Anna Karenina Fridays – Week Eight

This week for the Anna Karenina read-along hosted by Wallace at Unputdownables, I read up to Part VI Chapter I.  With this week’s reading, we returned more to the plot-lines with Anna, Vronsky, Kitty and Levin.

I was impressed with how strong Kitty has become in this week’s reading.  It was definitely a major 180 degree turn from where Kitty was early on in the book.  She showed such strength of character when Levin wanted to leave her behind to tend to Levin’s dying brother.  I couldn’t believe her poise and courage while dealing with a unique situation.  All the while dealing with Marya, who, clearly, in my opinion, couldn’t hold a candle to Kitty.

Kitty has certainly come of age as far as I’m concerned.  Since she realized she loved Levin, she’s become much more mature and aware of exactly who she is, what she wants to do, and where she wants to go.  She’s so comfortable in her own skin.  Finally, a good strong woman in this book!

That’s the direct opposite of Anna.  There’s so much I want to say about Anna and her actions during this week’s reading.  I’m not quite sure where to begin.  She definitely doesn’t seem as sure of herself at this time.  She wanted to see her son, but asked permission from Alex Karenin’s friend/caretaker Countess Lydia.  She definitely isn’t comfortable enough with herself to ask her husband’s blessing to see her son Seryozha.  And then when she does run into Alex, she simply nods her head and proceeds to leave.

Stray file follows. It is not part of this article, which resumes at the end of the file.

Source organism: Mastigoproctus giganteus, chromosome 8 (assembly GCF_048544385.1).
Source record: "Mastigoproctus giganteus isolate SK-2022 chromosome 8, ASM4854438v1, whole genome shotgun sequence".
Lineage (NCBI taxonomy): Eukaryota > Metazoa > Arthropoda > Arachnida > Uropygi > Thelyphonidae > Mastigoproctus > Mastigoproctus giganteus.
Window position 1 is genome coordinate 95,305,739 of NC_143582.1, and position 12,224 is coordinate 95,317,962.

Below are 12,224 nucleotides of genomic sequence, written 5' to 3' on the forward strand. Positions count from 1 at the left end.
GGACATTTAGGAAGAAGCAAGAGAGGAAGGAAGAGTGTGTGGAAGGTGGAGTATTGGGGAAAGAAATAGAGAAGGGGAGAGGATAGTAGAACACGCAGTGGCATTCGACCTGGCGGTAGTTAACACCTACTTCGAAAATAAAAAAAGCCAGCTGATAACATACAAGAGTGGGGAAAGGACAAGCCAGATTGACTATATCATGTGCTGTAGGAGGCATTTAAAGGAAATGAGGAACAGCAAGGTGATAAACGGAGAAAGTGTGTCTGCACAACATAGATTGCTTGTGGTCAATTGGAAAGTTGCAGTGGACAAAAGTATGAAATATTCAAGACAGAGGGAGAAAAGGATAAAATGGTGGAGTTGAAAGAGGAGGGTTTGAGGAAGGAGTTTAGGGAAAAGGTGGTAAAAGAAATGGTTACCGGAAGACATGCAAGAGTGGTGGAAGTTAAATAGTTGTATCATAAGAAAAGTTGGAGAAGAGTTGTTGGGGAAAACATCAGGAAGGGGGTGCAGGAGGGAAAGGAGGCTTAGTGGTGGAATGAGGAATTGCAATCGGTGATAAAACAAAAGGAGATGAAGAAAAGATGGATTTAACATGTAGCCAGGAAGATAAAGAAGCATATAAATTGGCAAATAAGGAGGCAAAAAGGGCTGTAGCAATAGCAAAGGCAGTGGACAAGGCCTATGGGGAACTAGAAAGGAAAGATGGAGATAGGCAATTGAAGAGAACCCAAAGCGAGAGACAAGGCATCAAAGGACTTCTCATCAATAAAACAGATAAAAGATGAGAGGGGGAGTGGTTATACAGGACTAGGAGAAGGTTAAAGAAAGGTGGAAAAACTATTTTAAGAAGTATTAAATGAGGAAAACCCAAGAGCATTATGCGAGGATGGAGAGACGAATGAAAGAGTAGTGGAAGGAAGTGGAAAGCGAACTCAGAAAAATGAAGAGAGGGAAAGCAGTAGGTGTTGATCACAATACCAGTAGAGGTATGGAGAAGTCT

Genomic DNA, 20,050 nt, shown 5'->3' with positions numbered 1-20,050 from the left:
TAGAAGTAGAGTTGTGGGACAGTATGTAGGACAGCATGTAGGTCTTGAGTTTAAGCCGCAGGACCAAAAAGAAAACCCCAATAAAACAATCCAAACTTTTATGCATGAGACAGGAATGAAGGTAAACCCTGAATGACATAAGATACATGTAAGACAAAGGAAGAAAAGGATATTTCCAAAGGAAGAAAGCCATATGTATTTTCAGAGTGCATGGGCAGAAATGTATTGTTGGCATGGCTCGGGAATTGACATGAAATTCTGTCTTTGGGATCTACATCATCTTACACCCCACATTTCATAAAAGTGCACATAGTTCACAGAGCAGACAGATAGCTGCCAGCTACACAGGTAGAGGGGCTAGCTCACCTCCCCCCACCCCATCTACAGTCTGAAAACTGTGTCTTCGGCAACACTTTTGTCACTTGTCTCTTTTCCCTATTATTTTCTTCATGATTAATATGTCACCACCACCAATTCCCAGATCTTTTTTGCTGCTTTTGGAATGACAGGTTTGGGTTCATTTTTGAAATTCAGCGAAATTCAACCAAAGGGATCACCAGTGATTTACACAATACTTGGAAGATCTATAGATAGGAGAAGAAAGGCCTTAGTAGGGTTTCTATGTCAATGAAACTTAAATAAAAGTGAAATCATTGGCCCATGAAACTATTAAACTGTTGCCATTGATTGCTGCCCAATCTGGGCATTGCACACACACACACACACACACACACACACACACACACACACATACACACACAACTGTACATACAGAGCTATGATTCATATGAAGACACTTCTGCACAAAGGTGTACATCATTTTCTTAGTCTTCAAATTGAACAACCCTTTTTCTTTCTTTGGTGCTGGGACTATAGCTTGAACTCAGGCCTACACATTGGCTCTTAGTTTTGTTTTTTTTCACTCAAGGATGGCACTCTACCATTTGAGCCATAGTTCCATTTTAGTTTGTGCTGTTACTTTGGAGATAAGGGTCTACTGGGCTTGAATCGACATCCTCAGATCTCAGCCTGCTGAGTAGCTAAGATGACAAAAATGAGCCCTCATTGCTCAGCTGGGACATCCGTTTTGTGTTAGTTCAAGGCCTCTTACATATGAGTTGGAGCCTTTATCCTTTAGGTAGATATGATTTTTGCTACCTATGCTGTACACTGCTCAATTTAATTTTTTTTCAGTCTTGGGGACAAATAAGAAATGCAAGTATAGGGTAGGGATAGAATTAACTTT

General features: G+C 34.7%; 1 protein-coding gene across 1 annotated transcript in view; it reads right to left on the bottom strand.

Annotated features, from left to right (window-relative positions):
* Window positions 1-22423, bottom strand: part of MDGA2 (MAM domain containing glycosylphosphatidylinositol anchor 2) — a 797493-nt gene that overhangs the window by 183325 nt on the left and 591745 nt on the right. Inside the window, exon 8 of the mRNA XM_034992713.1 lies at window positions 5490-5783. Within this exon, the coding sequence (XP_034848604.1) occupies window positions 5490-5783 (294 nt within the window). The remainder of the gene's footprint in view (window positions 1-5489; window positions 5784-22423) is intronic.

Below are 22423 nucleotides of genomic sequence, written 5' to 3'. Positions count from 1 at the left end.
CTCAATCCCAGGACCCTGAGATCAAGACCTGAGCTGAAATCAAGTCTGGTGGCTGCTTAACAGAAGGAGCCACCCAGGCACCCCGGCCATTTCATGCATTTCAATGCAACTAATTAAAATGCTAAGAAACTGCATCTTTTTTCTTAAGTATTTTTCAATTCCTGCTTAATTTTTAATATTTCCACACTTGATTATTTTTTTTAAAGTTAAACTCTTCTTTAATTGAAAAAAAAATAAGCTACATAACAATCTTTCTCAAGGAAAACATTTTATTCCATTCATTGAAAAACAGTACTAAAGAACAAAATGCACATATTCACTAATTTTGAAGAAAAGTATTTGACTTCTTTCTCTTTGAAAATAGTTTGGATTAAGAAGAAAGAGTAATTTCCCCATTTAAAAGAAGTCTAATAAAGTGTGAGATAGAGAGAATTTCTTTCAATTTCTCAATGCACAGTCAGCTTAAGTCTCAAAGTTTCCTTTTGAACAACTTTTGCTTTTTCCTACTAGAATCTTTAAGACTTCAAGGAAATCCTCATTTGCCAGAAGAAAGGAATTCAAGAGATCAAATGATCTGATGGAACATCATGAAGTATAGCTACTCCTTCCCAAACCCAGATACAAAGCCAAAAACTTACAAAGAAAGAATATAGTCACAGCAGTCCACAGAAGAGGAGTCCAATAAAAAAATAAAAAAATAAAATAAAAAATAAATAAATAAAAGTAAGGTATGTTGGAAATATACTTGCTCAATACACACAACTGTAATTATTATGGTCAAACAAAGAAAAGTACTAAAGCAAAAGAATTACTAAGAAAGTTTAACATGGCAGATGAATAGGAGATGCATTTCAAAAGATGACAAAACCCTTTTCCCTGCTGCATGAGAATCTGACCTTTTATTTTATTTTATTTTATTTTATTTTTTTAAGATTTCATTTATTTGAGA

And then, later on, she goes to the opera, where she’s treated as the adulteress that everyone has come to know her as.  Vronsky was clearly embarrassed with the situation.  Was this episode a version of Anna going through a period of purging/forgiveness of her sin of adultery, in the form of social rejection she experienced?  I’m not sure.  All that I know is that this episode will have an effect, not only on Anna’s soul, but Vronsky’s impression of his future life.

Finally, touching further on my mention of Anna requesting permission to see Seryozha from Countess Lydia, I’m not sure what to think of the Countess.  I definitely get the impression that she’s in love with Alex Karenin.  Was her rejection, and tone in her response to Anna’s request, an attempt to protect Alex from Anna?  Or was she just hitting back at the woman who hurt the person she now loves?  I’m not sure.  Alex clearly has some sort of affection toward the Countess, but I’m not quite sure he reciprocates her exact feelings.  I’ll be interested to see how that relationship evolves.

Overall, a very interesting week of reading.  I’m looking forward to completing my reading of Anna Karenina, it’s definitely turning out to be one of the more interesting books I’ve ever read!


About Jeremy

Husband, book lover, Civil War Buff. If I could read for a living I would, but unfortunately, it doesn't pay the bills!

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